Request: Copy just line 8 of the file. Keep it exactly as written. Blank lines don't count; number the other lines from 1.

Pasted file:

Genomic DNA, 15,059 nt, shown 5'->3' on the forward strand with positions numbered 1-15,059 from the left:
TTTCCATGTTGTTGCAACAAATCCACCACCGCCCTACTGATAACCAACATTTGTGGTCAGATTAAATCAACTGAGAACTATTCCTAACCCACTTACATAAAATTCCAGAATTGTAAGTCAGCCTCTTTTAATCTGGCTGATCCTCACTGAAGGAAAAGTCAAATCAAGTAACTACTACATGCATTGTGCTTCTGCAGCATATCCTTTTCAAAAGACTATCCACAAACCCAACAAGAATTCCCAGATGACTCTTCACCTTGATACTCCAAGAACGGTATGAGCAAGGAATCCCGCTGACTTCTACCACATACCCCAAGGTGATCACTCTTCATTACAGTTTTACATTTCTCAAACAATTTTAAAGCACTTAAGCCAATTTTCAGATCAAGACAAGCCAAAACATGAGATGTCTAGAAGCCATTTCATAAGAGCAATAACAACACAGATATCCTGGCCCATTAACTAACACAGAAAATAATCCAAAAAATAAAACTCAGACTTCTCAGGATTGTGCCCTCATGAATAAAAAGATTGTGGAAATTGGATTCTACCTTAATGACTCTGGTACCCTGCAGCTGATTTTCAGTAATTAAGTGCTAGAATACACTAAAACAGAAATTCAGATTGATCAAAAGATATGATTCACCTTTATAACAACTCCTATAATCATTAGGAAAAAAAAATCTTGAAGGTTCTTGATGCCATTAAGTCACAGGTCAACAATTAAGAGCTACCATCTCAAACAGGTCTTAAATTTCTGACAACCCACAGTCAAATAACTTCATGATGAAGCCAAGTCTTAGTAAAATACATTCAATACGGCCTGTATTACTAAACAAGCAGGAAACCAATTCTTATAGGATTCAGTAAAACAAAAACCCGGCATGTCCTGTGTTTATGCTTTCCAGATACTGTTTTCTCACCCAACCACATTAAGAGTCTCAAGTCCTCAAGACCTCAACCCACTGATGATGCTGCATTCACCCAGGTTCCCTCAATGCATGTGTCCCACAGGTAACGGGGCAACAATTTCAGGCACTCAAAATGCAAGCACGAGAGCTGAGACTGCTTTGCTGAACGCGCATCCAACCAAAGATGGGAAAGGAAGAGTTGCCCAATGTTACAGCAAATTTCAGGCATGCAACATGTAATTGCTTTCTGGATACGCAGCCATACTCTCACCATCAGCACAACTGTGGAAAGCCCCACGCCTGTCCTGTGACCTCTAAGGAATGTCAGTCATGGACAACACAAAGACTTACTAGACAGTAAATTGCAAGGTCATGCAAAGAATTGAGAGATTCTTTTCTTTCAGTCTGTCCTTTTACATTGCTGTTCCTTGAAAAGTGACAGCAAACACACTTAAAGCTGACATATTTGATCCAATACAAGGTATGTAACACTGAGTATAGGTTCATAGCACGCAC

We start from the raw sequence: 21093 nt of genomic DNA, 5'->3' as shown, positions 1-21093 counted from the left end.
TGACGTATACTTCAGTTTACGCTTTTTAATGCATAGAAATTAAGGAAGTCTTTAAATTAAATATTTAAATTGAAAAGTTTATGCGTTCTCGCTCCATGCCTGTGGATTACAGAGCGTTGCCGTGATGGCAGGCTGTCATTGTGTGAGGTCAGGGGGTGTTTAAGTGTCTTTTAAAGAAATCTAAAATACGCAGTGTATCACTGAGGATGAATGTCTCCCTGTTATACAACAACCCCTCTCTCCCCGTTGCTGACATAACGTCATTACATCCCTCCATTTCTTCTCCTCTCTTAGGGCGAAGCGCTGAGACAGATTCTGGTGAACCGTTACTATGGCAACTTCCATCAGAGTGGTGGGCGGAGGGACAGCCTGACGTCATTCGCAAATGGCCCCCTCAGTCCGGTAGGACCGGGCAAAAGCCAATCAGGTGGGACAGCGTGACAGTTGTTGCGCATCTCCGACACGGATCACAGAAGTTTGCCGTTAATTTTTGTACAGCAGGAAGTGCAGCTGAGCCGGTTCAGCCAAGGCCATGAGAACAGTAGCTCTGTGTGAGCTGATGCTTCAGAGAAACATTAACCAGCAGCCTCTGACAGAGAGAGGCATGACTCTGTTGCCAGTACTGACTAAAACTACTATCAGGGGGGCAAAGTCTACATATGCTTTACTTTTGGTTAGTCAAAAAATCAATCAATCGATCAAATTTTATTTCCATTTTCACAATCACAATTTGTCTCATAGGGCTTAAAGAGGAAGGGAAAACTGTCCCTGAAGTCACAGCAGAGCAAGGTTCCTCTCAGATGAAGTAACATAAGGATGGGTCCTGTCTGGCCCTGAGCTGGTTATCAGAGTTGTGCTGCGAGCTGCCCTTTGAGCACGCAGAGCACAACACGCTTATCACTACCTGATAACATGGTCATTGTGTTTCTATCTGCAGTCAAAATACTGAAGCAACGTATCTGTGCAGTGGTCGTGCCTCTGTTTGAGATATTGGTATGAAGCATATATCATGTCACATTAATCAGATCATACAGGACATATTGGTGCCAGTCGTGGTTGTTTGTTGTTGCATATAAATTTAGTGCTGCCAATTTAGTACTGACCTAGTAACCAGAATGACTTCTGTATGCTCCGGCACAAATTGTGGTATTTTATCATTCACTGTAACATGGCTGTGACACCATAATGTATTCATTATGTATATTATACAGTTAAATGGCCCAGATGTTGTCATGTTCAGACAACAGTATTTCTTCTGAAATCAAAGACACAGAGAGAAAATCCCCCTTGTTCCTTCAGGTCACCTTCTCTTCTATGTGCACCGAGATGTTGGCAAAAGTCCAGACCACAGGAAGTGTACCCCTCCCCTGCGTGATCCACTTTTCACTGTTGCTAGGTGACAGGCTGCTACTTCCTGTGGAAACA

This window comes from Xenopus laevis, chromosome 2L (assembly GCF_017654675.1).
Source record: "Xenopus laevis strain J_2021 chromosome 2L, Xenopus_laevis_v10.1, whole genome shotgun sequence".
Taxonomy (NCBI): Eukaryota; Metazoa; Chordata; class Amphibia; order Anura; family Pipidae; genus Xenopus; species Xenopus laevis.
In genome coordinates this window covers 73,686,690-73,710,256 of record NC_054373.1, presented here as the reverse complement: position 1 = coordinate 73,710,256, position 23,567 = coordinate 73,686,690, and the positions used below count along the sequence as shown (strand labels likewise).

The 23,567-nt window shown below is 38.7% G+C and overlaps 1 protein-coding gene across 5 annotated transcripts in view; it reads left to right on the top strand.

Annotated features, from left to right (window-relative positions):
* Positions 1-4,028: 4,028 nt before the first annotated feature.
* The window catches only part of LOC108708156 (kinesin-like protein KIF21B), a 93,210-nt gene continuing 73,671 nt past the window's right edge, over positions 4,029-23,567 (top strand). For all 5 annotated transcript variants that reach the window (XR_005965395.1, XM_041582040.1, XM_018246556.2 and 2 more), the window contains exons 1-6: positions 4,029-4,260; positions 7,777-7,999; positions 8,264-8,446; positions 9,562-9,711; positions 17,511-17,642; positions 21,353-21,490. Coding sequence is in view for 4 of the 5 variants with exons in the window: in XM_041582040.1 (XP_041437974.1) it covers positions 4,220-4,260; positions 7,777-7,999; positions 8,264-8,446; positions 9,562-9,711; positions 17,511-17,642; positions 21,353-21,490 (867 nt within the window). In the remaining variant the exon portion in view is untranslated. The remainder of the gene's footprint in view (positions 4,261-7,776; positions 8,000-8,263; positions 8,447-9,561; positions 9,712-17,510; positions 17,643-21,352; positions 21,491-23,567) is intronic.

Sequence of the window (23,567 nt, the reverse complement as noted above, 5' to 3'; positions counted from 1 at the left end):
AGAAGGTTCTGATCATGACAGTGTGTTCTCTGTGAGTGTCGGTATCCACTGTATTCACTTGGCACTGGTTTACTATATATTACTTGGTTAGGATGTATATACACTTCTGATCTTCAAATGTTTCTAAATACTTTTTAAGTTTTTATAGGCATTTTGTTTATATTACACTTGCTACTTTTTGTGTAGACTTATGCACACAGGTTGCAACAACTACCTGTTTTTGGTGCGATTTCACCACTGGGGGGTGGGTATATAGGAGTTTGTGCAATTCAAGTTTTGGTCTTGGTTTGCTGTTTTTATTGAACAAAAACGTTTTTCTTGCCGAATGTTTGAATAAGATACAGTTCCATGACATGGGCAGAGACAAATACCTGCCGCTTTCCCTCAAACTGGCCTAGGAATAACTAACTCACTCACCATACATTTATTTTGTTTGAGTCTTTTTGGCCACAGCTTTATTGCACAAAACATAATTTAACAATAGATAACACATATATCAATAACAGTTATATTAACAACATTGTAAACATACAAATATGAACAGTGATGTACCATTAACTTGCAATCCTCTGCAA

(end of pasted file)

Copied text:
In genome coordinates this window covers 73,686,690-73,710,256 of record NC_054373.1, presented here as the reverse complement: position 1 = coordinate 73,710,256, position 23,567 = coordinate 73,686,690, and the positions used below count along the sequence as shown (strand labels likewise).